I. Warrantless Search
¶ 4 This case raises two issues: (1) whether the smell of alcohol and under the circumstances, the absence of an alcoholic beverage container provide sufficient probable cause for a warrantless vehicle search; and (2) whether a warrantless vehicle search must be supported by a showing of exigent circumstances as well as probable cause. Gomez contends that the district court erred by denying his motion to suppress the drug and drug paraphernalia evidence that was seized as a result of the search of his car. According to Gomez, the evidence seized during the search of his car should have been suppressed because Officer Burpo lacked probable cause necessary to conduct a warrantless search, and there were no exigent circumstances requiring an immediate roadside search of his vehicle.
¶ 5 We review a trial court's denial of a suppression motion for an abuse of discretion. State v. Goins, 2004 OK CR 5, ¶ 7, 84 P.3d 767, 768. When reviewing a trial court's ruling on a motion to suppress evidence based on a complaint of an illegal search and seizure, we defer to the trial court's findings of fact unless they are not supported by competent evidence and are therefore clearly erroneous. Seabolt v. State, 2006 OK CR 50, ¶ 5, 152 P.3d 235, 237. We review the trial court's legal conclusions based on those facts de novo. Id.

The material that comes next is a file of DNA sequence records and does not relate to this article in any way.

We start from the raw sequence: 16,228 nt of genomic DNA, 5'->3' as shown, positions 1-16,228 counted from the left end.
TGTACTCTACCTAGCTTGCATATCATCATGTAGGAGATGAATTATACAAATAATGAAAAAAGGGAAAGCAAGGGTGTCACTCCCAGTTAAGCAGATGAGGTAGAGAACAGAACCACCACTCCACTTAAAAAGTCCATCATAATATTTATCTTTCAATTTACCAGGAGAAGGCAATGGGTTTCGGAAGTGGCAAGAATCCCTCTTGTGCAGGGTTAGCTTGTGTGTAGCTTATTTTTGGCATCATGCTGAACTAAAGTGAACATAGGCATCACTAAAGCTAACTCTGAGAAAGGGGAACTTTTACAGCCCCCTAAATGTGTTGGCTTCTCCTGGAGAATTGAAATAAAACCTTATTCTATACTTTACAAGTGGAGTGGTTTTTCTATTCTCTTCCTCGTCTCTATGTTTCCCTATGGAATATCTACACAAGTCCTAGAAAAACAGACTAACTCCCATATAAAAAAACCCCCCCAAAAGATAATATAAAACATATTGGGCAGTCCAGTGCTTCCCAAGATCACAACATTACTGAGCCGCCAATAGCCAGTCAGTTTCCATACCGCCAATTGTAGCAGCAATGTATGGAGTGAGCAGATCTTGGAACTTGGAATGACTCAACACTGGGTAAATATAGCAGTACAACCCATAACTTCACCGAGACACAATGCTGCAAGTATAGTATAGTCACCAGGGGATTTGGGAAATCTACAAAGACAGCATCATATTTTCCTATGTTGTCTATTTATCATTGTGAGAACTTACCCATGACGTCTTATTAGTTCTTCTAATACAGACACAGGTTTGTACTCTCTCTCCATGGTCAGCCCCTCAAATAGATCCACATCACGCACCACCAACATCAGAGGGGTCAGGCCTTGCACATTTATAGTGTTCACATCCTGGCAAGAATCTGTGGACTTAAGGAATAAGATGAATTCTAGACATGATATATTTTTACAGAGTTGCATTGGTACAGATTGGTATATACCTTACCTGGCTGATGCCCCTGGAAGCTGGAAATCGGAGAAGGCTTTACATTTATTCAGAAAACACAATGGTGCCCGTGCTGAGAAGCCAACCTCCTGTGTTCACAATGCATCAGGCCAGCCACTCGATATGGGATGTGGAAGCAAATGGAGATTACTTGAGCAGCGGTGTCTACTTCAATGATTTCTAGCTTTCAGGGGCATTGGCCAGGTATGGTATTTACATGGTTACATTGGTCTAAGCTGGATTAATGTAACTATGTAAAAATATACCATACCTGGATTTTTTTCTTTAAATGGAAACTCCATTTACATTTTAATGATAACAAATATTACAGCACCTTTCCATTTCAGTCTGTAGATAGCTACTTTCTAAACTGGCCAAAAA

A. Probable Cause
¶ 6 The Fourth Amendment to the United States Constitution and Article 2, § 30 of the Oklahoma Constitution both proscribe unreasonable search and seizures.4 Under both constitutions, an officer is justified in stopping a vehicle if he has probable cause to believe a driver is violating some traffic law. Dufries v. State, 2006 OK CR 13, ¶ 9, 133 P.3d 887, 889. Officer Burpo saw Gomez cross over the yellow centerline twice while traveling on Highway 81. This observation constituted sufficient cause to stop Gomez, and as Gomez concedes, his initial detention was therefore justified. Nevertheless, despite conceding the validity of the traffic stop, Gomez contends that the smell of alcohol and a missing container from an otherwise undisturbed six-pack of alcoholic beverages did not constitute sufficient probable cause for a warrantless search of his car.